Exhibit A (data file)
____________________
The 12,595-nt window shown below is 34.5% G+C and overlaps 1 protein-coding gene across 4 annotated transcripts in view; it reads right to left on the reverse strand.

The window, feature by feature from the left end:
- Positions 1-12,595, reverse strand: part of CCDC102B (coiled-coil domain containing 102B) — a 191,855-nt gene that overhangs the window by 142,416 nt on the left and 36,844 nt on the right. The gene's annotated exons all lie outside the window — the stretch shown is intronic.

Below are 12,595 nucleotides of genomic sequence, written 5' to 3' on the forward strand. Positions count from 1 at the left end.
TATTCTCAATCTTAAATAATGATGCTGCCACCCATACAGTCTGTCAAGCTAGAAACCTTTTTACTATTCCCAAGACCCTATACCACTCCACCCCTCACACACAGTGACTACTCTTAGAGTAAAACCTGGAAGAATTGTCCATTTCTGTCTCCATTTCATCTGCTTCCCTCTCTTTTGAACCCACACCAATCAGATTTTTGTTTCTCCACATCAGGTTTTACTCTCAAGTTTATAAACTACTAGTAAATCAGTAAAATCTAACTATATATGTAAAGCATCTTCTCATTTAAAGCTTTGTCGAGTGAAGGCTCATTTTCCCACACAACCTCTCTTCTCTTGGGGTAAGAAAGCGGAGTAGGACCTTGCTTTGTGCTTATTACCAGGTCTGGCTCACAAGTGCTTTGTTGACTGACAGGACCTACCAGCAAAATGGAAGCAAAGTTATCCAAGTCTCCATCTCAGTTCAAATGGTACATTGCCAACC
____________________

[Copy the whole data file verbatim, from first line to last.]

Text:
The 12,595-nt window shown below is 34.5% G+C and overlaps 1 protein-coding gene across 4 annotated transcripts in view; it reads right to left on the reverse strand.

The window, feature by feature from the left end:
- Positions 1-12,595, reverse strand: part of CCDC102B (coiled-coil domain containing 102B) — a 191,855-nt gene that overhangs the window by 142,416 nt on the left and 36,844 nt on the right. The gene's annotated exons all lie outside the window — the stretch shown is intronic.

Below are 12,595 nucleotides of genomic sequence, written 5' to 3' on the forward strand. Positions count from 1 at the left end.
TATTCTCAATCTTAAATAATGATGCTGCCACCCATACAGTCTGTCAAGCTAGAAACCTTTTTACTATTCCCAAGACCCTATACCACTCCACCCCTCACACACAGTGACTACTCTTAGAGTAAAACCTGGAAGAATTGTCCATTTCTGTCTCCATTTCATCTGCTTCCCTCTCTTTTGAACCCACACCAATCAGATTTTTGTTTCTCCACATCAGGTTTTACTCTCAAGTTTATAAACTACTAGTAAATCAGTAAAATCTAACTATATATGTAAAGCATCTTCTCATTTAAAGCTTTGTCGAGTGAAGGCTCATTTTCCCACACAACCTCTCTTCTCTTGGGGTAAGAAAGCGGAGTAGGACCTTGCTTTGTGCTTATTACCAGGTCTGGCTCACAAGTGCTTTGTTGACTGACAGGACCTACCAGCAAAATGGAAGCAAAGTTATCCAAGTCTCCATCTCAGTTCAAATGGTACATTGCCAACC